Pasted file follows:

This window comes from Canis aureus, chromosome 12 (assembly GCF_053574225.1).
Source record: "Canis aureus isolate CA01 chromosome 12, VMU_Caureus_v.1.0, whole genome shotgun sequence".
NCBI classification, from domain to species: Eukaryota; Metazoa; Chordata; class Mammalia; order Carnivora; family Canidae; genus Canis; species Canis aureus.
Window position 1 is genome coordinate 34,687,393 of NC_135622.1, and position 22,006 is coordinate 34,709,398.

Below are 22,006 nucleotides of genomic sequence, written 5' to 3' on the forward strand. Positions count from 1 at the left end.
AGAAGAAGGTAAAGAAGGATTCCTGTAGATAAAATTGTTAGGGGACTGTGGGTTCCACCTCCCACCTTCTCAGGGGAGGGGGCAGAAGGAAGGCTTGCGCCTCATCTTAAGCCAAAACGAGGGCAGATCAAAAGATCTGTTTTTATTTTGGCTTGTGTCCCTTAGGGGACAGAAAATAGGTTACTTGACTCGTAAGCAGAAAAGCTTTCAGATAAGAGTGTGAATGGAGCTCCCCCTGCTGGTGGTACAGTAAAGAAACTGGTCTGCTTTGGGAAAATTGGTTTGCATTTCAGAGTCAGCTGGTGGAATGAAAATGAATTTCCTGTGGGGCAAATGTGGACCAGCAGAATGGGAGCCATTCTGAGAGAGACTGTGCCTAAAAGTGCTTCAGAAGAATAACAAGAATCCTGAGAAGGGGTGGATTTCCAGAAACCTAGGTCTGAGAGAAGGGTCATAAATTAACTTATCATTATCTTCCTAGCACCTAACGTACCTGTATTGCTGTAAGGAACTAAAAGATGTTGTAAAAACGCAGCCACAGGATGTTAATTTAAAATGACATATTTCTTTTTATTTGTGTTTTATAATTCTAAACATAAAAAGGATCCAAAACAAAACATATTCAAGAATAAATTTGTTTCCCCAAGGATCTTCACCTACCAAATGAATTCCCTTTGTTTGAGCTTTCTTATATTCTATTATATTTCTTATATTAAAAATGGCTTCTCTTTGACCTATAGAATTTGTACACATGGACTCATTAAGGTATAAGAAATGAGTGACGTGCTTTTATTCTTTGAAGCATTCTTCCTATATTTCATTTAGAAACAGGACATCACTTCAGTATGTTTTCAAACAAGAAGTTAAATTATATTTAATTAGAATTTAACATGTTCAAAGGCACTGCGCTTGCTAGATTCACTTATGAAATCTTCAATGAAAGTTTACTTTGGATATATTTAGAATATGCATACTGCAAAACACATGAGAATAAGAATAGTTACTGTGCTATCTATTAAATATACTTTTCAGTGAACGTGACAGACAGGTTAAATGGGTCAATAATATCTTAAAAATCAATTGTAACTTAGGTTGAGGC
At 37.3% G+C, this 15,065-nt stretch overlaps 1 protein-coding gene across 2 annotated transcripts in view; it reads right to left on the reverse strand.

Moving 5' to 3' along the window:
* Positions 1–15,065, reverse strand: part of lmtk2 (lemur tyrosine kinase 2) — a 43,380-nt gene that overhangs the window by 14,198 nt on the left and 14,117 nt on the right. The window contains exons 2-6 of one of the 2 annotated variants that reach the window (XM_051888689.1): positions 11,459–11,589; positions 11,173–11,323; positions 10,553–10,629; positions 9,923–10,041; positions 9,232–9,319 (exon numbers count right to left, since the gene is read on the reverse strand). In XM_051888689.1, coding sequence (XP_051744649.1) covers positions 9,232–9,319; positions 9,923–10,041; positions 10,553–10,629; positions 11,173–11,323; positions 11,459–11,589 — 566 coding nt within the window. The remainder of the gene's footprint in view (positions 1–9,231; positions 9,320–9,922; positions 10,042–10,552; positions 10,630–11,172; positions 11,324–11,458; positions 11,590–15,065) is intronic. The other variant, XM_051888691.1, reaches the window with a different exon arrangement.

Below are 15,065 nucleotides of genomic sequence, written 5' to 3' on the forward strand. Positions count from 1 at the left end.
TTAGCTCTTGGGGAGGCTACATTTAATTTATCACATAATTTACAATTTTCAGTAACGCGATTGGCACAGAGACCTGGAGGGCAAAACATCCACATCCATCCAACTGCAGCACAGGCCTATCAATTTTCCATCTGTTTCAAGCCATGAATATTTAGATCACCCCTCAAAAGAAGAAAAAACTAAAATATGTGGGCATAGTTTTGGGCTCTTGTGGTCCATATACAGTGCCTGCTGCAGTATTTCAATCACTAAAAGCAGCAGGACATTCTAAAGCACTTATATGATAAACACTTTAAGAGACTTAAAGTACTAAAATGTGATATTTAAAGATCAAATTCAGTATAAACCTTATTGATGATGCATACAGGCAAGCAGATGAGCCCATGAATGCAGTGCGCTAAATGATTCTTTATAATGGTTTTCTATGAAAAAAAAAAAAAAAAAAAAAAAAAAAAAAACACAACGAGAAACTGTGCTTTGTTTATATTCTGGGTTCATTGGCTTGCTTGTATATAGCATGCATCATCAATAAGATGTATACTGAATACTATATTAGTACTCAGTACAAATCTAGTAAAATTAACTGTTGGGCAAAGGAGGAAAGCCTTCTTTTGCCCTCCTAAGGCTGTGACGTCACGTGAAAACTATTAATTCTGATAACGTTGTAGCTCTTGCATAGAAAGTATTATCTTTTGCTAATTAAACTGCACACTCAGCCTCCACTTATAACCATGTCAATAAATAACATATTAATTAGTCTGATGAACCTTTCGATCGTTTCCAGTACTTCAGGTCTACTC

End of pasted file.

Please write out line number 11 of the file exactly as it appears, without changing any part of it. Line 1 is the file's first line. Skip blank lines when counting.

TTAGCTCTTGGGGAGGCTACATTTAATTTATCACATAATTTACAATTTTCAGTAACGCGATTGGCACAGAGACCTGGAGGGCAAAACATCCACATCCATCCAACTGCAGCACAGGCCTATCAATTTTCCATCTGTTTCAAGCCATGAATATTTAGATCACCCCTCAAAAGAAGAAAAAACTAAAATATGTGGGCATAGTTTTGGGCTCTTGTGGTCCATATACAGTGCCTGCTGCAGTATTTCAATCACTAAAAGCAGCAGGACATTCTAAAGCACTTATATGATAAACACTTTAAGAGACTTAAAGTACTAAAATGTGATATTTAAAGATCAAATTCAGTATAAACCTTATTGATGATGCATACAGGCAAGCAGATGAGCCCATGAATGCAGTGCGCTAAATGATTCTTTATAATGGTTTTCTATGAAAAAAAAAAAAAAAAAAAAAAAAAAAAAAACACAACGAGAAACTGTGCTTTGTTTATATTCTGGGTTCATTGGCTTGCTTGTATATAGCATGCATCATCAATAAGATGTATACTGAATACTATATTAGTACTCAGTACAAATCTAGTAAAATTAACTGTTGGGCAAAGGAGGAAAGCCTTCTTTTGCCCTCCTAAGGCTGTGACGTCACGTGAAAACTATTAATTCTGATAACGTTGTAGCTCTTGCATAGAAAGTATTATCTTTTGCTAATTAAACTGCACACTCAGCCTCCACTTATAACCATGTCAATAAATAACATATTAATTAGTCTGATGAACCTTTCGATCGTTTCCAGTACTTCAGGTCTACTC